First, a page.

Summary: Jesus died for the church, wherein we find our greatest selves.
Jesus and the Church
For hours on a spring day, Jesus hung on the Roman cross, jeered at by those of his nation- the Jews- and Gentile Romans, alike. Those who had sought him during his ministry turned on him. He was abandoned by those too fearful to be identified with him. His closest friends ran and hid when he was arrested, and kept a very safe distance from him. His most vocal supporter denied him 3 times, even within Jesus’ hearing. He walked a lonely, difficulty, life-ending road… alone. Then he hung between heaven and earth for hours until he died. Why?
Awhile before he suffered this cruel treatment and death, Jesus had declared what he was about to do.
Matt. 16.18- he declared that he was about to build his church. This was something new in the world. This was something he was initiating. This was his long-term vision, presented in a private conversation with Peter. This was something to change the world, and something that would stand for all ages. All that the dark forces might bring against it would fail. The church would stand. Hell would fall.
On another occasion, he declared what would happen when he died the way that he was going to die.
In this next 7 weeks, we prepare to celebrate Jesus in His incredible resurrection. We need to know what it was all about, though, as we begin. It was all about building his church, of which this congregation is part. Jesus hung between heaven and earth because of and for the church. His cruel death was part of what was necessary to build his church- it was a church building action.
We don’t, often, see his death this way. Too often we make it all about us or me. It was about something else- something bigger. The us and me comes into the picture with clarity only in the context of the church which Jesus built, and continues to build, because it continues until his return and the culmination of all things worldly.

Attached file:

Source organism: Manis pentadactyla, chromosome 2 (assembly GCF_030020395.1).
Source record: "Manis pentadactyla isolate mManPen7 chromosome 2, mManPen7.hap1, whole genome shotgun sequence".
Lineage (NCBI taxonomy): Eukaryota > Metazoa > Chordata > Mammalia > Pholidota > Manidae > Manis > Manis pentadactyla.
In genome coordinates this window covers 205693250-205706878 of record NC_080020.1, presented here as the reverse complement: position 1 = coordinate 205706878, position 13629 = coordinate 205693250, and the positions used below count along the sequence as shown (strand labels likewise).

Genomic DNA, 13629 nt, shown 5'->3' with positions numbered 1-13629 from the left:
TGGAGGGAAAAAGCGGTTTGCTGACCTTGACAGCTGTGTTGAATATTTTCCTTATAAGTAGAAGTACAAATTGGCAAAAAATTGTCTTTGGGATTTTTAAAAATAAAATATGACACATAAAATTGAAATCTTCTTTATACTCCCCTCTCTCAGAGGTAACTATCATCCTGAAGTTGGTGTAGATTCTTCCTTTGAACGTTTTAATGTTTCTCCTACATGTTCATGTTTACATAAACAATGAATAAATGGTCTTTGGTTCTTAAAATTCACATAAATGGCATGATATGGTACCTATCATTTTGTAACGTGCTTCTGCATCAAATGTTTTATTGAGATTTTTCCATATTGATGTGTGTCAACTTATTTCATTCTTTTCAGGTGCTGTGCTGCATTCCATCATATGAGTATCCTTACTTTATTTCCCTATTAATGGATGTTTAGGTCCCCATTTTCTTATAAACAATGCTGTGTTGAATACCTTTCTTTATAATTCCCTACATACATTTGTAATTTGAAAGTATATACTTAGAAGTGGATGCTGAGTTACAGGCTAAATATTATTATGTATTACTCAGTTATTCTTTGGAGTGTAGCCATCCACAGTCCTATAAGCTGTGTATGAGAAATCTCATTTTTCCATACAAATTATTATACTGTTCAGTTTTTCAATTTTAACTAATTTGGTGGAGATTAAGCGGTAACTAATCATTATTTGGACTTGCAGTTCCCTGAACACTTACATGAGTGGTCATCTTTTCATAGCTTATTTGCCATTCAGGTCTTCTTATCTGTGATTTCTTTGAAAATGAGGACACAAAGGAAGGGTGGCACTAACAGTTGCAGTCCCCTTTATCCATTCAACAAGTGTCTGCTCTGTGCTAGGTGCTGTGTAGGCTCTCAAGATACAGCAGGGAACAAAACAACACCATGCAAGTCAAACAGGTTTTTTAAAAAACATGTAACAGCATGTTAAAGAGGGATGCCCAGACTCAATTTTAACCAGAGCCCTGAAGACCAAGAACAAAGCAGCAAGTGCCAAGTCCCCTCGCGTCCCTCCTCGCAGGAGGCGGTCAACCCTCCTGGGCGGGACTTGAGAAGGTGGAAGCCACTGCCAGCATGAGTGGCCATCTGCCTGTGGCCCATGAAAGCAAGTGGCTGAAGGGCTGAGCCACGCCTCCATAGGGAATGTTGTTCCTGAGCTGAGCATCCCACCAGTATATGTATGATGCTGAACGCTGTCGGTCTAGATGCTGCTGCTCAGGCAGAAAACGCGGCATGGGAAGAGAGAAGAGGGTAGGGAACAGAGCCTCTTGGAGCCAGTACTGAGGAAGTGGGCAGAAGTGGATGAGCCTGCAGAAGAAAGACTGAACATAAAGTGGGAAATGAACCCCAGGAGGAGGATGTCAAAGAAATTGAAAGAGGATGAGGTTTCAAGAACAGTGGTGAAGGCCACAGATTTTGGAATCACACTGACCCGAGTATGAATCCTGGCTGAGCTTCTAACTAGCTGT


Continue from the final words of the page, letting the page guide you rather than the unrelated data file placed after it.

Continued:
Eph. 1. 22, 23- KJV. Now I want to read these verses in ‘The Message’. “At the center of all this, Christ rules the church. The church, you see, is not peripheral to the world; the world is peripheral to the church. The church is Christ’s body, in which he speaks and acts, by which he fills everything with his presence.”
Did you catch that? The world is peripheral to the church. Wow! What a perspective! There is no organization or body or group more important on earth than the church. It is central. Everything else is peripheral. Everything else is unimportant by comparison. It’s on the outer edges of relevance and importance, by comparison. That’s what peripheral means. That’s an exciting idea and one to mull over for awhile.
God’s work here, and his greatest wisdom, is being seen through the church.
Eph. 3.10- “Through Christians like yourselves gathered in churches, this extraordinary plan of God is becoming known and talked about even among the angels!” (“The Message”). Let’s put this into context and read right from 2.18- 3.12. This entire passage speaks about the bringing together of people, and that this occurs in Christ and is through the church. This doesn’t happen much of anywhere else or anyway other. What happens here is people of all colours, races, and backgrounds come together and, together, love God (obeying the Great Commandment) and love neighbours (Second Commandment), and this shouts what could not be shown any other way. The angels get to learn this part of God’s great wisdom through what they see. So far, they’ve seen, in the world, people at enmity. They’ve seen Babel. They’ve seen Cain and Abel. They’ve seen Jacob and Esau. They’ve seen Israel and Judah. They’ve seen Assyria and Israel. They’ve seen Babylon and Judah. They’ve seen Judas and Jesus. They’ve seen a lot of animosity and killing; they’ve seen people trying to get one up on someone else. They’ve seen people trying to unite and come together. That’s been very imperfect. But, then, Jesus came so they could see it happen.